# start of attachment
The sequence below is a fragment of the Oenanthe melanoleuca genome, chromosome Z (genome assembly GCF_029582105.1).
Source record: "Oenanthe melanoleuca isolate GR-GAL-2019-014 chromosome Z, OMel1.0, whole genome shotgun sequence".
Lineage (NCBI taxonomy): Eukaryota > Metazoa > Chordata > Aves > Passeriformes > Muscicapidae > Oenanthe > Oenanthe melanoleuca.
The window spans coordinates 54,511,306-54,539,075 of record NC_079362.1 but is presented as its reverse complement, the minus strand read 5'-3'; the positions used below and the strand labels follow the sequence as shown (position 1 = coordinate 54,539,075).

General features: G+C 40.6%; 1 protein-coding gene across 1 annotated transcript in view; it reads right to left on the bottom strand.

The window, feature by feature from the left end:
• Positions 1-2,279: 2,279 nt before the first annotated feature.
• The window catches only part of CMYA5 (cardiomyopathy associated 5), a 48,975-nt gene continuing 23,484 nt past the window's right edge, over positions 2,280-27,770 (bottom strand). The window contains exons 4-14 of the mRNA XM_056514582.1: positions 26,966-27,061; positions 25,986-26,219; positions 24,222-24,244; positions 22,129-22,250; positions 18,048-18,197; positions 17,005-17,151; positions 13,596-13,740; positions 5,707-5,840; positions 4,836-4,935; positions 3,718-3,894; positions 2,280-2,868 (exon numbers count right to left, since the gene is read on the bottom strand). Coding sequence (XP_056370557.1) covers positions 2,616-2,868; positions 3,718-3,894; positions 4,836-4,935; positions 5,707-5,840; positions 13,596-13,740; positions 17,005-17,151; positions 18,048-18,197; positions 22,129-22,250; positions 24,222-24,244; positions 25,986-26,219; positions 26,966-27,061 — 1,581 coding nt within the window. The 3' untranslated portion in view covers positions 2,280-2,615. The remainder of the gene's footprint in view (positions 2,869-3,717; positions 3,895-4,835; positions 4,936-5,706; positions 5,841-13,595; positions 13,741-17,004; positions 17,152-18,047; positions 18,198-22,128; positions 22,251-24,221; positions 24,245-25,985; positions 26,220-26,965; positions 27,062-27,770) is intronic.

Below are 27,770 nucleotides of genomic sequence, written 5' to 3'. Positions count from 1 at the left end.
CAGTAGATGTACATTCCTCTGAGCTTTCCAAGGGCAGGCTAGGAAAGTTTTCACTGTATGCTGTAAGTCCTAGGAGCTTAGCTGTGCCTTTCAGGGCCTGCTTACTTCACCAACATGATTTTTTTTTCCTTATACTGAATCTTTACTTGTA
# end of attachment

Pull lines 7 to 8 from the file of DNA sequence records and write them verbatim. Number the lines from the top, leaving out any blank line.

• Positions 1-2,279: 2,279 nt before the first annotated feature.
• The window catches only part of CMYA5 (cardiomyopathy associated 5), a 48,975-nt gene continuing 23,484 nt past the window's right edge, over positions 2,280-27,770 (bottom strand). The window contains exons 4-14 of the mRNA XM_056514582.1: positions 26,966-27,061; positions 25,986-26,219; positions 24,222-24,244; positions 22,129-22,250; positions 18,048-18,197; positions 17,005-17,151; positions 13,596-13,740; positions 5,707-5,840; positions 4,836-4,935; positions 3,718-3,894; positions 2,280-2,868 (exon numbers count right to left, since the gene is read on the bottom strand). Coding sequence (XP_056370557.1) covers positions 2,616-2,868; positions 3,718-3,894; positions 4,836-4,935; positions 5,707-5,840; positions 13,596-13,740; positions 17,005-17,151; positions 18,048-18,197; positions 22,129-22,250; positions 24,222-24,244; positions 25,986-26,219; positions 26,966-27,061 — 1,581 coding nt within the window. The 3' untranslated portion in view covers positions 2,280-2,615. The remainder of the gene's footprint in view (positions 2,869-3,717; positions 3,895-4,835; positions 4,936-5,706; positions 5,841-13,595; positions 13,741-17,004; positions 17,152-18,047; positions 18,198-22,128; positions 22,251-24,221; positions 24,245-25,985; positions 26,220-26,965; positions 27,062-27,770) is intronic.